Each year, WAPOR presents the WAPOR Helen Dinerman Award to a scholar for his or her sustained contributions to the field of public opinion. WAPOR is pleased to recognize and honor a colleague whose career-long work in survey research methodology has deeply influenced data collection and data quality around the globe – Dr. Edith de Leeuw.
Dr. de Leeuw is a professor of survey methodology and survey quality at the Department of Methodology and Statistics at the University of Utrecht. Her intellectual and professional travels have seen her at the University of Amsterdam, where she earned her bachelor’s and master’s degrees in psychology, and Free University, where she earned her doctorate in the social and cultural sciences and her dissertation revolved around issues of data quality in mail, telephone, and face-to-face surveys.
This work brought to the attention of methodologists throughout the world that measurement differences across survey modes make it difficult to interpret data across surveys. Her work provided the most comprehensive review of research from multiple countries that was available at that time. As a result of this effort, Dr. de Leeuw became an early proponent of using self-administered data collection methods to reduce the social desirability and acquiescence that prevail in telephone and in-person surveys. Many of her 175-plus articles and two dozen monographs and edited volumes have followed up on these issues.
Dr. de Leeuw is the co-editor of four internationally reknowned volumes: Survey Measurement and Process Quality, Advances in Telephone Survey Methodology, the International Handbook of Survey Methodology, and the forthcoming Total Survey Error in Practice.
Dr. de Leeuw expertise has placed her on the editorial boards of Sociological Methods and Research, GESIS International’s Methodology and Data Analysis, and Field Methods. She edits the Yearbook of the Netherlands Organization for Market Research and Information Management, and is an associate editor of the Journal of Official Statistics.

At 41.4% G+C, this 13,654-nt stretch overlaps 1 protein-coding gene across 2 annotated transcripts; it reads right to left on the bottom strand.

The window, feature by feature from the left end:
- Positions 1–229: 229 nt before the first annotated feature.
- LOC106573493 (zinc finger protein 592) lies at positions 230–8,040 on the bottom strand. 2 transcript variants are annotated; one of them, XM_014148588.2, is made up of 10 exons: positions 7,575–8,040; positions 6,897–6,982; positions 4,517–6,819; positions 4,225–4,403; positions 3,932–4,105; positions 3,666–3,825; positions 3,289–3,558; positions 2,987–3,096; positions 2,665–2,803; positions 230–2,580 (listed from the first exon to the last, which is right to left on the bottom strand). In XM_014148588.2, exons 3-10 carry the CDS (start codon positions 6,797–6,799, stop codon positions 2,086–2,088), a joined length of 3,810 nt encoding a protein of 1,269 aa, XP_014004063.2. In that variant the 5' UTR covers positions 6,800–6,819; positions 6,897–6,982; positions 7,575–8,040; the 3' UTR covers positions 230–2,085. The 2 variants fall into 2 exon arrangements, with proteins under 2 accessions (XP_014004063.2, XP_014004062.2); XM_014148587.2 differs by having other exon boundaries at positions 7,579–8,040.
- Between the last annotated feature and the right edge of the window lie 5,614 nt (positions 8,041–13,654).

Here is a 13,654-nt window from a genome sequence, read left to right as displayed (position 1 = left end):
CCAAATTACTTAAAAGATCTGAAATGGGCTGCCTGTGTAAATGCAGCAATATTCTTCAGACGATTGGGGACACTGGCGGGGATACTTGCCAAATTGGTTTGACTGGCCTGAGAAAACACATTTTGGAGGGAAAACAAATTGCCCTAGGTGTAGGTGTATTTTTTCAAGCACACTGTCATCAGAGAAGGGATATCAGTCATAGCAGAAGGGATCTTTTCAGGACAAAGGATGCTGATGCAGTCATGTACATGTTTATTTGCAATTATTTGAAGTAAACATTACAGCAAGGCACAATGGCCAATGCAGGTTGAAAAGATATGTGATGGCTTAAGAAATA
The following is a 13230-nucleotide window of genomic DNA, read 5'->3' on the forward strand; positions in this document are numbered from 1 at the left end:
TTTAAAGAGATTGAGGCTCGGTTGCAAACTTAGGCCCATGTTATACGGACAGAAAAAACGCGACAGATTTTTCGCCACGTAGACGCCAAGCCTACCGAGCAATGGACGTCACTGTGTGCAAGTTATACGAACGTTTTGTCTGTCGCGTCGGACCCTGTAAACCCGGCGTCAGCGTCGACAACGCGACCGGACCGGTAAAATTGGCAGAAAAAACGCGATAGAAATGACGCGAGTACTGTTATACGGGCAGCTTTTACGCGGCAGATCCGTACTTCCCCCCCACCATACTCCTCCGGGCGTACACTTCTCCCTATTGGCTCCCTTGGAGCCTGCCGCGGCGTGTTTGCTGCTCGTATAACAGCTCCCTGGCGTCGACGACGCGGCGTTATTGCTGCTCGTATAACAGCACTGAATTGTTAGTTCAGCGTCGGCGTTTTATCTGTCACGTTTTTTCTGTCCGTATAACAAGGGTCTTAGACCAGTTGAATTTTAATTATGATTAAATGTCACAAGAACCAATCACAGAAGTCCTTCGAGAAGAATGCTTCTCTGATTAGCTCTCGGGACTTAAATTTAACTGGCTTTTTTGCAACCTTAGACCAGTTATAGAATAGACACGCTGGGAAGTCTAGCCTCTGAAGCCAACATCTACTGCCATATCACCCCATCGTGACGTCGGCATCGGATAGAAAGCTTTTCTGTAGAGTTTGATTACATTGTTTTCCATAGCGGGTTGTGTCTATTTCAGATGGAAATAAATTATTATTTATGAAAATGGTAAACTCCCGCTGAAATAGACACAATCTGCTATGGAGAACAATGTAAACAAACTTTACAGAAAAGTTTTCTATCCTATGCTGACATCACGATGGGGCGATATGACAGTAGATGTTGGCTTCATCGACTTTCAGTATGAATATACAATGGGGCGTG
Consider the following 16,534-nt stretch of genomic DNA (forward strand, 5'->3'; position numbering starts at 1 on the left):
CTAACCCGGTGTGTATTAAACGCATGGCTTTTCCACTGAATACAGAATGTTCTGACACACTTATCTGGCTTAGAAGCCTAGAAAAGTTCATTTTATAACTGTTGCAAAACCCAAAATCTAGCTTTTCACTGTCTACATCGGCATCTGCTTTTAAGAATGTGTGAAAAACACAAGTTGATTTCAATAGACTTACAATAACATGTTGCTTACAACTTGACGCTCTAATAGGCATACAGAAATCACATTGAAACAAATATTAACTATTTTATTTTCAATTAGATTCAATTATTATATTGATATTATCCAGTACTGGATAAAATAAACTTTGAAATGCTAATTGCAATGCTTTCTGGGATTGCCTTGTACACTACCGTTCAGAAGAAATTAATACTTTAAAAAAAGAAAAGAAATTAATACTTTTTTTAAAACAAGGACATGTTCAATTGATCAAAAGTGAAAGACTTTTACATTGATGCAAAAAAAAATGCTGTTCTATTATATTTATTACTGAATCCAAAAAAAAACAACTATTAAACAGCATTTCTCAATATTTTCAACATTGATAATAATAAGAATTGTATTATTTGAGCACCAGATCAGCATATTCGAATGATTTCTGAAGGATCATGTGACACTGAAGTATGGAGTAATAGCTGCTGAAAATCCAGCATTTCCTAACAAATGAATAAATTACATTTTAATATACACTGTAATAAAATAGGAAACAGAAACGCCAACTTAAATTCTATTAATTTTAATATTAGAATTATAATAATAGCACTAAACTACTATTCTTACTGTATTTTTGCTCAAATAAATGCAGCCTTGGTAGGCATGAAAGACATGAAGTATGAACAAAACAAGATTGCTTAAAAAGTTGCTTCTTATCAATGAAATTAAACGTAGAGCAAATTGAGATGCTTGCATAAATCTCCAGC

Her advocating the advancement of survey methodologies worldwide has helped numerous communities of researchers. In specific domains, Dr. de Leeuw’s research has facilitated the development and deployment of new survey technologies. She has helped scores of scholars understand how measurement methods can be adapted to special populations such as children and the elderly. Her work has spoken to policy audiences in multiple disciplines, and it has led to the development of new tools for practitioners in psychology, sociology, education, and applied and policy research.
This is not too surprising, given Dr. de Leeuw’s own research in these areas. Over the course of her career, she has served on the faculty at the Universities of Amsterdam and Utrecht – in education, sociology, psychology, and now of course, methodology and statistics. She has spent several years as a research fellow at the Netherlands Organization for the Advancement of Pure Research as well as an external advisor and innovation manager at Statistics Netherlands. Her lifetime of achievements has made her an obvious recipient of WAPOR’s highest distinction, and we are pleased to add her name to the list of past recipients.
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